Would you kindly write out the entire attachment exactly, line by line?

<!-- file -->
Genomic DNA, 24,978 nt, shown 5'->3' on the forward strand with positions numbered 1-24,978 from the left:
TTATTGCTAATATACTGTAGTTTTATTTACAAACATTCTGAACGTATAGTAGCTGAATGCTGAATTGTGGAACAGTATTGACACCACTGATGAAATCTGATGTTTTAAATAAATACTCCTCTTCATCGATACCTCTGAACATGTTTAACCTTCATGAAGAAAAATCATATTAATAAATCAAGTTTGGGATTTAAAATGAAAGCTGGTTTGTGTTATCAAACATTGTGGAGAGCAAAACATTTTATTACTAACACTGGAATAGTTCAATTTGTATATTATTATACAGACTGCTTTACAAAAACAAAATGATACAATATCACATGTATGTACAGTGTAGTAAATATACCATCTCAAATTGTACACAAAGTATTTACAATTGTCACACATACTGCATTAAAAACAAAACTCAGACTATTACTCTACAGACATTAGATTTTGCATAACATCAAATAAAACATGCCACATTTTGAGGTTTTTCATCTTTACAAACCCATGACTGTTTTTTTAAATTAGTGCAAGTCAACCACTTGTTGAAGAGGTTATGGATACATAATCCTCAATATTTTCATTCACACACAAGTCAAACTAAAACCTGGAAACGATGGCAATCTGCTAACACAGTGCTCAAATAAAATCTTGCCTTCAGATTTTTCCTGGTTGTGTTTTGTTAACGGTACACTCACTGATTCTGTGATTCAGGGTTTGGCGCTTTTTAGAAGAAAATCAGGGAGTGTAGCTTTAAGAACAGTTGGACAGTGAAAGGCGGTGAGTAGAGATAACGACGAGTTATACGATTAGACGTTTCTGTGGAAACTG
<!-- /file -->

Genomic DNA, 24,978 nt, shown 5'->3' on the forward strand with positions numbered 1-24,978 from the left:
TTATTGCTAATATACTGTAGTTTTATTTACAAACATTCTGAACGTATAGTAGCTGAATGCTGAATTGTGGAACAGTATTGACACCACTGATGAAATCTGATGTTTTAAATAAATACTCCTCTTCATCGATACCTCTGAACATGTTTAACCTTCATGAAGAAAAATCATATTAATAAATCAAGTTTGGGATTTAAAATGAAAGCTGGTTTGTGTTATCAAACATTGTGGAGAGCAAAACATTTTATTACTAACACTGGAATAGTTCAATTTGTATATTATTATACAGACTGCTTTACAAAAACAAAATGATACAATATCACATGTATGTACAGTGTAGTAAATATACCATCTCAAATTGTACACAAAGTATTTACAATTGTCACACATACTGCATTAAAAACAAAACTCAGACTATTACTCTACAGACATTAGATTTTGCATAACATCAAATAAAACATGCCACATTTTGAGGTTTTTCATCTTTACAAACCCATGACTGTTTTTTTAAATTAGTGCAAGTCAACCACTTGTTGAAGAGGTTATGGATACATAATCCTCAATATTTTCATTCACACACAAGTCAAACTAAAACCTGGAAACGATGGCAATCTGCTAACACAGTGCTCAAATAAAATCTTGCCTTCAGATTTTTCCTGGTTGTGTTTTGTTAACGGTACACTCACTGATTCTGTGATTCAGGGTTTGGCGCTTTTTAGAAGAAAATCAGGGAGTGTAGCTTTAAGAACAGTTGGACAGTGAAAGGCGGTGAGTAGAGATAACGACGAGTTATACGATTAGACGTTTCTGTGGAAACTG